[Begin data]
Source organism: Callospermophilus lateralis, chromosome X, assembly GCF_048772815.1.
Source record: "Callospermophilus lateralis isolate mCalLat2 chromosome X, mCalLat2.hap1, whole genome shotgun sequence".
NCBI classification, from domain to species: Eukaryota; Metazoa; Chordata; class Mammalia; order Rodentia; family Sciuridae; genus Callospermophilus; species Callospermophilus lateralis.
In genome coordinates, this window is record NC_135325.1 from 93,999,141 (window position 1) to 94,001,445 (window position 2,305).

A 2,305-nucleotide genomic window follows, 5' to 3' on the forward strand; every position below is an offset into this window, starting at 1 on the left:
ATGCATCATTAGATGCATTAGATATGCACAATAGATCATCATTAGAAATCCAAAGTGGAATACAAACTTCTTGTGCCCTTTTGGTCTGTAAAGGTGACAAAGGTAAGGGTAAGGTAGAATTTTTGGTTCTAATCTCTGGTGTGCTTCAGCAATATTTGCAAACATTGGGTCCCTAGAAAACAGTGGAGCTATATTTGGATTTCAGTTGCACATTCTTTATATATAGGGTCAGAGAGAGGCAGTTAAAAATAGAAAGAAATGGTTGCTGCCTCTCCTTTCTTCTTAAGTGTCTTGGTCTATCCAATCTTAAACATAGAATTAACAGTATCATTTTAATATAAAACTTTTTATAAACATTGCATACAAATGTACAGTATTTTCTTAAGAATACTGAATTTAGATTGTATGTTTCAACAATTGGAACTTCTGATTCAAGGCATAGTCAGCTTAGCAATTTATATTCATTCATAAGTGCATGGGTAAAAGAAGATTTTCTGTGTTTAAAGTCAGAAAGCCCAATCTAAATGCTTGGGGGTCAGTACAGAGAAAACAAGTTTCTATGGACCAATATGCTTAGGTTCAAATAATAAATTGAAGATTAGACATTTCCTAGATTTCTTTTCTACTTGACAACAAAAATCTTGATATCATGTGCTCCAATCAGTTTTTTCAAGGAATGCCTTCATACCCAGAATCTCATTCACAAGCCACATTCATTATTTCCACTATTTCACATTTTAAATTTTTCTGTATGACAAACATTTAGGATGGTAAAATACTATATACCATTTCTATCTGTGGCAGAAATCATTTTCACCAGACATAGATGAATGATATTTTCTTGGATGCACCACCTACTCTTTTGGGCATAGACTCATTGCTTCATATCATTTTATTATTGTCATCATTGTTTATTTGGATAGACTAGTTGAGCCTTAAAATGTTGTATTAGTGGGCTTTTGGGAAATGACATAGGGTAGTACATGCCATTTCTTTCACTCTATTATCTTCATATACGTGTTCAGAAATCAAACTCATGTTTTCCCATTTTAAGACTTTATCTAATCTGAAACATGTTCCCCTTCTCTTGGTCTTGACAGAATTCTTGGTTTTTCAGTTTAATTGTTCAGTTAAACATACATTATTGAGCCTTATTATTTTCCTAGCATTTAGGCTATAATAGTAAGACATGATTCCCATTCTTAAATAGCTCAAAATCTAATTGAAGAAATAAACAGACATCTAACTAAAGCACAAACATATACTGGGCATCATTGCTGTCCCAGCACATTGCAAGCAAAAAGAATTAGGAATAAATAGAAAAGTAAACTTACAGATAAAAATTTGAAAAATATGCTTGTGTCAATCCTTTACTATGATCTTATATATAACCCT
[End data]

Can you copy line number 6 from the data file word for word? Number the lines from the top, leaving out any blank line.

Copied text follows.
ATGCATCATTAGATGCATTAGATATGCACAATAGATCATCATTAGAAATCCAAAGTGGAATACAAACTTCTTGTGCCCTTTTGGTCTGTAAAGGTGACAAAGGTAAGGGTAAGGTAGAATTTTTGGTTCTAATCTCTGGTGTGCTTCAGCAATATTTGCAAACATTGGGTCCCTAGAAAACAGTGGAGCTATATTTGGATTTCAGTTGCACATTCTTTATATATAGGGTCAGAGAGAGGCAGTTAAAAATAGAAAGAAATGGTTGCTGCCTCTCCTTTCTTCTTAAGTGTCTTGGTCTATCCAATCTTAAACATAGAATTAACAGTATCATTTTAATATAAAACTTTTTATAAACATTGCATACAAATGTACAGTATTTTCTTAAGAATACTGAATTTAGATTGTATGTTTCAACAATTGGAACTTCTGATTCAAGGCATAGTCAGCTTAGCAATTTATATTCATTCATAAGTGCATGGGTAAAAGAAGATTTTCTGTGTTTAAAGTCAGAAAGCCCAATCTAAATGCTTGGGGGTCAGTACAGAGAAAACAAGTTTCTATGGACCAATATGCTTAGGTTCAAATAATAAATTGAAGATTAGACATTTCCTAGATTTCTTTTCTACTTGACAACAAAAATCTTGATATCATGTGCTCCAATCAGTTTTTTCAAGGAATGCCTTCATACCCAGAATCTCATTCACAAGCCACATTCATTATTTCCACTATTTCACATTTTAAATTTTTCTGTATGACAAACATTTAGGATGGTAAAATACTATATACCATTTCTATCTGTGGCAGAAATCATTTTCACCAGACATAGATGAATGATATTTTCTTGGATGCACCACCTACTCTTTTGGGCATAGACTCATTGCTTCATATCATTTTATTATTGTCATCATTGTTTATTTGGATAGACTAGTTGAGCCTTAAAATGTTGTATTAGTGGGCTTTTGGGAAATGACATAGGGTAGTACATGCCATTTCTTTCACTCTATTATCTTCATATACGTGTTCAGAAATCAAACTCATGTTTTCCCATTTTAAGACTTTATCTAATCTGAAACATGTTCCCCTTCTCTTGGTCTTGACAGAATTCTTGGTTTTTCAGTTTAATTGTTCAGTTAAACATACATTATTGAGCCTTATTATTTTCCTAGCATTTAGGCTATAATAGTAAGACATGATTCCCATTCTTAAATAGCTCAAAATCTAATTGAAGAAATAAACAGACATCTAACTAAAGCACAAACATATACTGGGCATCATTGCTGTCCCAGCACATTGCAAGCAAAAAGAATTAGGAATAAATAGAAAAGTAAACTTACAGATAAAAATTTGAAAAATATGCTTGTGTCAATCCTTTACTATGATCTTATATATAACCCT